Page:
Using a9s RabbitMQ for PCF

This topic describes how to use a9s RabbitMQ for PCF after it has been successfully installed. For more information, see Installing and Configuring a9s RabbitMQ for PCF.

Use a9s RabbitMQ for PCF with an App

To use a9s RabbitMQ for PCF with an app, create a service instance and bind the service instance to your app. For more information on managing service instances, see Managing Service Instances with the cf CLI.

View the a9s RabbitMQ for PCF Service

After the tile is installed, you can see the a9s-rabbitmq and its service plans appear in your PCF marketplace. Run cf marketplace to see the service listing:

$ cf marketplace
Getting services from marketplace in org test / space test as admin...
OK
service         plans                                             description
a9s-rabbitmq36  rabbitmq-single-small, rabbitmq-cluster-small,    This is the anynines rabbitmq 36 service.
                rabbitmq-single-big, rabbitmq-cluster-big

For more information on available service plans, see Configure Service Plans.

Create a Service Instance

To provision a RabbitMQ database, run cf create-service. For example:

$ cf create-service a9s-rabbitmq36 rabbitmq-single-small my-rabbitmq-service

Depending on your infrastructure and service broker utilization, it might take several minutes to create the service instance.

Run the cf services command to view the creation status. This command displays a list of all your service instances. To view the status of a specific service instance, run cf service NAME-OF-YOUR-SERVICE.

Bind an App to a Service Instance

After your databse is created, run cf bind-service to bind the service to your app:

$ cf bind-service a9s-rabbitmq-app my-rabbitmq-service

Restage or Restart Your App

To enable your app to access the service instance, run cf restage or cf restart to restage or restart your app.

Obtain Credentials for Accessing Your Service Instance

After a service instance is bound to an app, PCF stores the credentials of your RabbitMQ database in the environment variables of the app. Run cf env APP-NAME to display the environment variables.

You can find the credentials in the VCAP_SERVICES key.

$ cf env a9s-rabbitmq-app
Getting env variables for app a9s-rabbitmq-app in org test / space test as admin...
OK

System-Provided:
{
 "VCAP_SERVICES": {
  "a9s-rabbitmq": [
   {
    "credentials": {
     "default_database": "d22906",
     "hosts": [
      "EXAMPLE-HOST"
     ],
     "password": "EXAMPLE-PASSWORD",
     "uri": "EXAMPLE-URI",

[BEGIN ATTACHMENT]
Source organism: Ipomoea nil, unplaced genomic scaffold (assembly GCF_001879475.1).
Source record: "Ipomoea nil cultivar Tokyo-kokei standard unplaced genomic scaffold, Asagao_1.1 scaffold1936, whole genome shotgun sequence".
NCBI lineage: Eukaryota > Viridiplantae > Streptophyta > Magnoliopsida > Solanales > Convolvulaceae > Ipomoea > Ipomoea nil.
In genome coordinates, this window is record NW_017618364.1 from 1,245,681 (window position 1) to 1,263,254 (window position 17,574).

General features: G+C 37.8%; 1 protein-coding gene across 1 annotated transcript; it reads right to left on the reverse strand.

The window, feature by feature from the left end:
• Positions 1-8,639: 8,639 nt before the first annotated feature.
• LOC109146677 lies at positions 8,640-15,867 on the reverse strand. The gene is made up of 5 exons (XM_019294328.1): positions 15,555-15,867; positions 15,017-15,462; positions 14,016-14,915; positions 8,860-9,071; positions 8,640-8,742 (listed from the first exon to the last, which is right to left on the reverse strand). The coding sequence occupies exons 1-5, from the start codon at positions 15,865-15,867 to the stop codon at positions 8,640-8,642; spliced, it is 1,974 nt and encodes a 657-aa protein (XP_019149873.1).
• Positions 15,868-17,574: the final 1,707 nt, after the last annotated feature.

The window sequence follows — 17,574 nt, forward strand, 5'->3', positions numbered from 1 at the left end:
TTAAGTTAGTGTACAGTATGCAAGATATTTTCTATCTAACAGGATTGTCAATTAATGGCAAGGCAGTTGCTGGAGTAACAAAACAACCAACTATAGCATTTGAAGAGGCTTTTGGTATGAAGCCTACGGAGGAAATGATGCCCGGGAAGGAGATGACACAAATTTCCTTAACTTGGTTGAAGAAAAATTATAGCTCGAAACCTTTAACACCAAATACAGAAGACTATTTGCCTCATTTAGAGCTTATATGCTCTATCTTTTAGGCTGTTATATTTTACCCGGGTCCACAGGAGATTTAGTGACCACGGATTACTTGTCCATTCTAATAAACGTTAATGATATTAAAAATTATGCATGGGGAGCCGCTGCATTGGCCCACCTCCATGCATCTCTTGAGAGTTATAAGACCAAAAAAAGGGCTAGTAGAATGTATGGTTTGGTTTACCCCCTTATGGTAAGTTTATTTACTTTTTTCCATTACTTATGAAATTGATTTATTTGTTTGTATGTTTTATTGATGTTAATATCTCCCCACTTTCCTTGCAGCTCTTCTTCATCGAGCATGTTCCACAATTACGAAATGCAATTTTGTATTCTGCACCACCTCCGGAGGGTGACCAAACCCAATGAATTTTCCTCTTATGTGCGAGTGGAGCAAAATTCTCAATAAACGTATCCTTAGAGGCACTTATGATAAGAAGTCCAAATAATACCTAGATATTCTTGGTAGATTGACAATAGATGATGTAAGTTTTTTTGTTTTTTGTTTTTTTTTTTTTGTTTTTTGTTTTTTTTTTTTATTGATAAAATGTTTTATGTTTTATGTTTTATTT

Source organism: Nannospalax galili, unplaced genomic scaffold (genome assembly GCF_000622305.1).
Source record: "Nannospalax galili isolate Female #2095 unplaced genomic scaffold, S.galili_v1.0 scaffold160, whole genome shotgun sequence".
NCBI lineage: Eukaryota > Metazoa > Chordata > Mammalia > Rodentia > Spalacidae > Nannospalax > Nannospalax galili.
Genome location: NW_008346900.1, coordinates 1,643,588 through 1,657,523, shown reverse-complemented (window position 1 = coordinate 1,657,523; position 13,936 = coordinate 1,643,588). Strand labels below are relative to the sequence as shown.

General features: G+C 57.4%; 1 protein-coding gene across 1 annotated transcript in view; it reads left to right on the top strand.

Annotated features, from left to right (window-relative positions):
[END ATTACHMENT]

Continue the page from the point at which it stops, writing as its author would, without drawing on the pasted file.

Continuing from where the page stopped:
"username": "EXAMPLE-USERNAME"
    },
    "label": "a9s-rabbitmq",
    "name": "my-rabbitmq-service",
    "plan": "rabbitmq-single-small",
    "tags": [
     "nosql",
     "database",
     "document store",
     "eventual consistent"
    ]
   }
  ]
 }
}
...

You can use the host, username, and password to connect to your database with a RabbitMQ client.

Delete a a9s RabbitMQ for PCF Service Instance

Warning: This operation cannot be undone, and the data is lost when the service instance is deleted. If you want to keep your data, you must back up your database before deleting the service instance.

Follow the steps below to unbind the service instance from all apps and then delete it.

List Available Services

Run cf services to list available service instances and get the name of the service instance you want to delete.

$ cf services

Getting services in org test / space test as admin...
OK

name                  service          plan                    bound apps         last operation
my-rabbitmq-service   a9s-rabbitmq36   rabbitmq-single-small   a9s-rabbitmq-app   create succeeded

This example shows that my-rabbitmq-service is bound to the a9s-rabbitmq-app app.

Unbind a Service Instance

Run cf unbind-service to unbind the service instance from your app.

$ cf unbind-service a9s-rabbitmq-app my-rabbitmq-service

Delete a Service Instance

Run cf delete-service INSTANCE-NAME to delete the service instance:

$ cf delete-service my-rabbitmq-service

It might take several minutes to delete the service. Deleting a service deprovisions the corresponding infrastructure resources. Run the cf services command to view the deletion status.

Upgrade the Service Instance to another Service Plan

Once created, you can upgrade your service instance to another, larger service plan. A larger service plan provides more CPU, RAM and storage. For more information, see the Update a Service Instance of Managing Service Instances with the cf CLI.

$ cf update-service my-rabbitmq-service -p a-bigger-plan

Here are the plans you can upgrade to depending on the one you are currently using:

  • If you are currently using the rabbitmq-single-small plan, you can upgrade to the rabbitmq-single-big plan.

  • If you are currently using the rabbitmq-cluster-small plan, you can upgrade to the rabbitmq-cluster-big plan.

Add a Graphite Endpoint

If you want to monitor your service with Graphite, you can set an endpoint to where to information will be sent with the cf update-service command. This command expects the -c flag and a JSON string containing the graphite and metrics_prefix keys.

$ cf update-service my-rabbitmq-service -c '{ "graphite": ["yourspace.your-graphite-endpoint.com:12345"], "metrics_prefix": "your-api-key.my-cluster-rabbitmq" }'

Add a Syslog Endpoint

You can stream your syslog to a third-party service using the cf update-service command and the -c flag. In this case, the command expects a JSON string containing the syslog key.

$ cf update-service my-rabbitmq-service -c '{ "syslog": ["logs4.your-syslog-endpoint.com:54321"] }'
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